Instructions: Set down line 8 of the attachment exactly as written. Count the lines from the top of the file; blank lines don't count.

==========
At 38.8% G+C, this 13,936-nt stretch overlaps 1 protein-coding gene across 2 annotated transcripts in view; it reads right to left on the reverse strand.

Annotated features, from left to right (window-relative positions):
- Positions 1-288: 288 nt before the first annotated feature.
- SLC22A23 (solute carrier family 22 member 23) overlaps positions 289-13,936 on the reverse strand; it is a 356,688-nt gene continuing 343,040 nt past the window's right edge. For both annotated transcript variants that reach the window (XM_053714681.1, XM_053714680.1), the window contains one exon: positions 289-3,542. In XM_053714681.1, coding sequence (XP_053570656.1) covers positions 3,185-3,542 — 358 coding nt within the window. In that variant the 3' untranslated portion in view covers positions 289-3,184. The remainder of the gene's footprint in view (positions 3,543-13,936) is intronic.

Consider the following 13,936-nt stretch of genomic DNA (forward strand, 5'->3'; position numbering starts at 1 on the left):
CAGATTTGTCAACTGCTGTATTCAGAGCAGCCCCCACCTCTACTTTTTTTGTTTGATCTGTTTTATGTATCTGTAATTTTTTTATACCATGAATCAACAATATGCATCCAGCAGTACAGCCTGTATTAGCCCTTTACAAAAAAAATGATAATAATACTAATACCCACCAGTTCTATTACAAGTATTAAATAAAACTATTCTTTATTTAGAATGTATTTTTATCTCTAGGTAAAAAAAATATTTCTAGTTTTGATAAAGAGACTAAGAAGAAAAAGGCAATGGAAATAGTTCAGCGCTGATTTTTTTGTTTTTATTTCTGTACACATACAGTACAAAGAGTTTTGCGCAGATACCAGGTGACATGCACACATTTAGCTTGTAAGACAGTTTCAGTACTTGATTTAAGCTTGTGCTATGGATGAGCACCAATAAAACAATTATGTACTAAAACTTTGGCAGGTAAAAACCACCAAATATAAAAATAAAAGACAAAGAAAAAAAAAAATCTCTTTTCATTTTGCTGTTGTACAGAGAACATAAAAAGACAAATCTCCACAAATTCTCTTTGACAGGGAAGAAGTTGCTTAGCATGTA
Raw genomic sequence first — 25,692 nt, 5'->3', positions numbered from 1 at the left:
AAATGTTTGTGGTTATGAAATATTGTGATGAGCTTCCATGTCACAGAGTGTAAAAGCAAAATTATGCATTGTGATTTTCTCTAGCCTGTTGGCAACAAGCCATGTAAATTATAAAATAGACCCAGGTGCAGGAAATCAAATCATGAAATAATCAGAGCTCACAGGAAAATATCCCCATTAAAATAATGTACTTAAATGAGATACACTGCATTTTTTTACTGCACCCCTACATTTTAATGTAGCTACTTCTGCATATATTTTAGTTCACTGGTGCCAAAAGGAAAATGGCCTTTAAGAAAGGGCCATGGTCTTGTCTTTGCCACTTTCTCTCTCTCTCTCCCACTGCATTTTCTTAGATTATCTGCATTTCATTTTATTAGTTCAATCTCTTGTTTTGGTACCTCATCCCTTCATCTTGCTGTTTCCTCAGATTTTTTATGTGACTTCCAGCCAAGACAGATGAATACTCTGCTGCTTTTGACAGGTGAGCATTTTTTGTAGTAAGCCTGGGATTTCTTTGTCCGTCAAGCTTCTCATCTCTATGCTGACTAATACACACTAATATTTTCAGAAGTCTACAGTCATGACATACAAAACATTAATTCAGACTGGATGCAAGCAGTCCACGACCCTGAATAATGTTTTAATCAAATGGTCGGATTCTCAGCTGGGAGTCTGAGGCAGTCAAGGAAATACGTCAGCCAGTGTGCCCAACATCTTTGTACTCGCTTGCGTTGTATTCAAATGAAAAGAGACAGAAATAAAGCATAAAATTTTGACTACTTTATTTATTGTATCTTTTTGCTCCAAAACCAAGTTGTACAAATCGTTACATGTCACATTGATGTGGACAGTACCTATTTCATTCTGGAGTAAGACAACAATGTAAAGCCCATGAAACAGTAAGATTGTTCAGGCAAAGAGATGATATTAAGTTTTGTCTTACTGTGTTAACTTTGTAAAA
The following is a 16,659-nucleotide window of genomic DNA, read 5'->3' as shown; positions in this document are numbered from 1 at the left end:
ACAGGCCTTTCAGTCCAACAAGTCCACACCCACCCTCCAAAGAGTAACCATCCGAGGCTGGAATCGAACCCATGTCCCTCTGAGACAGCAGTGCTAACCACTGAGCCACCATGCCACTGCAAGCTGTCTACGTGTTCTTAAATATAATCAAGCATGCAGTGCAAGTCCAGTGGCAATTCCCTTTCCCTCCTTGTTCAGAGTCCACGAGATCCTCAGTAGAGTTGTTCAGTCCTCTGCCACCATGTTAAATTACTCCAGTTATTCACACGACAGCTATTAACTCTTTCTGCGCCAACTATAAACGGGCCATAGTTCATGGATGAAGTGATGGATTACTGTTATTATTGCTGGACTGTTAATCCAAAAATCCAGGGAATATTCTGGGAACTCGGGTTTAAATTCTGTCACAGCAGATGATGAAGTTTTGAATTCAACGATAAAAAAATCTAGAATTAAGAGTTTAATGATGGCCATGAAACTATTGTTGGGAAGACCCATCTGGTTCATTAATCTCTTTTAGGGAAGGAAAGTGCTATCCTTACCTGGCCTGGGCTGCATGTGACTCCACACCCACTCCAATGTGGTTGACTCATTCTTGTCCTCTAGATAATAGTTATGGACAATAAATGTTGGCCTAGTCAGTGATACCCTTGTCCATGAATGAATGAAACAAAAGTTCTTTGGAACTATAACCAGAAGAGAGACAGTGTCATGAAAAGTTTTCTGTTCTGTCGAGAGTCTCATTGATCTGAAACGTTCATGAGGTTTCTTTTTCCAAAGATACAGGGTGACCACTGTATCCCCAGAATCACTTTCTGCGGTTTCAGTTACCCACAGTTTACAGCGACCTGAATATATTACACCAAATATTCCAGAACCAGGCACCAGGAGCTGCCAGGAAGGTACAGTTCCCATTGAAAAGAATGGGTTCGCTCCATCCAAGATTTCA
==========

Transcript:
AAATGTTTGTGGTTATGAAATATTGTGATGAGCTTCCATGTCACAGAGTGTAAAAGCAAAATTATGCATTGTGATTTTCTCTAGCCTGTTGGCAACAAGCCATGTAAATTATAAAATAGACCCAGGTGCAGGAAATCAAATCATGAAATAATCAGAGCTCACAGGAAAATATCCCCATTAAAATAATGTACTTAAATGAGATACACTGCATTTTTTTACTGCACCCCTACATTTTAATGTAGCTACTTCTGCATATATTTTAGTTCACTGGTGCCAAAAGGAAAATGGCCTTTAAGAAAGGGCCATGGTCTTGTCTTTGCCACTTTCTCTCTCTCTCTCCCACTGCATTTTCTTAGATTATCTGCATTTCATTTTATTAGTTCAATCTCTTGTTTTGGTACCTCATCCCTTCATCTTGCTGTTTCCTCAGATTTTTTATGTGACTTCCAGCCAAGACAGATGAATACTCTGCTGCTTTTGACAGGTGAGCATTTTTTGTAGTAAGCCTGGGATTTCTTTGTCCGTCAAGCTTCTCATCTCTATGCTGACTAATACACACTAATATTTTCAGAAGTCTACAGTCATGACATACAAAACATTAATTCAGACTGGATGCAAGCAGTCCACGACCCTGAATAATGTTTTAATCAAATGGTCGGATTCTCAGCTGGGAGTCTGAGGCAGTCAAGGAAATACGTCAGCCAGTGTGCCCAACATCTTTGTACTCGCTTGCGTTGTATTCAAATGAAAAGAGACAGAAATAAAGCATAAAATTTTGACTACTTTATTTATTGTATCTTTTTGCTCCAAAACCAAGTTGTACAAATCGTTACATGTCACATTGATGTGGACAGTACCTATTTCATTCTGGAGTAAGACAACAATGTAAAGCCCATGAAACAGTAAGATTGTTCAGGCAAAGAGATGATATTAAGTTTTGTCTTACTGTGTTAACTTTGTAAAA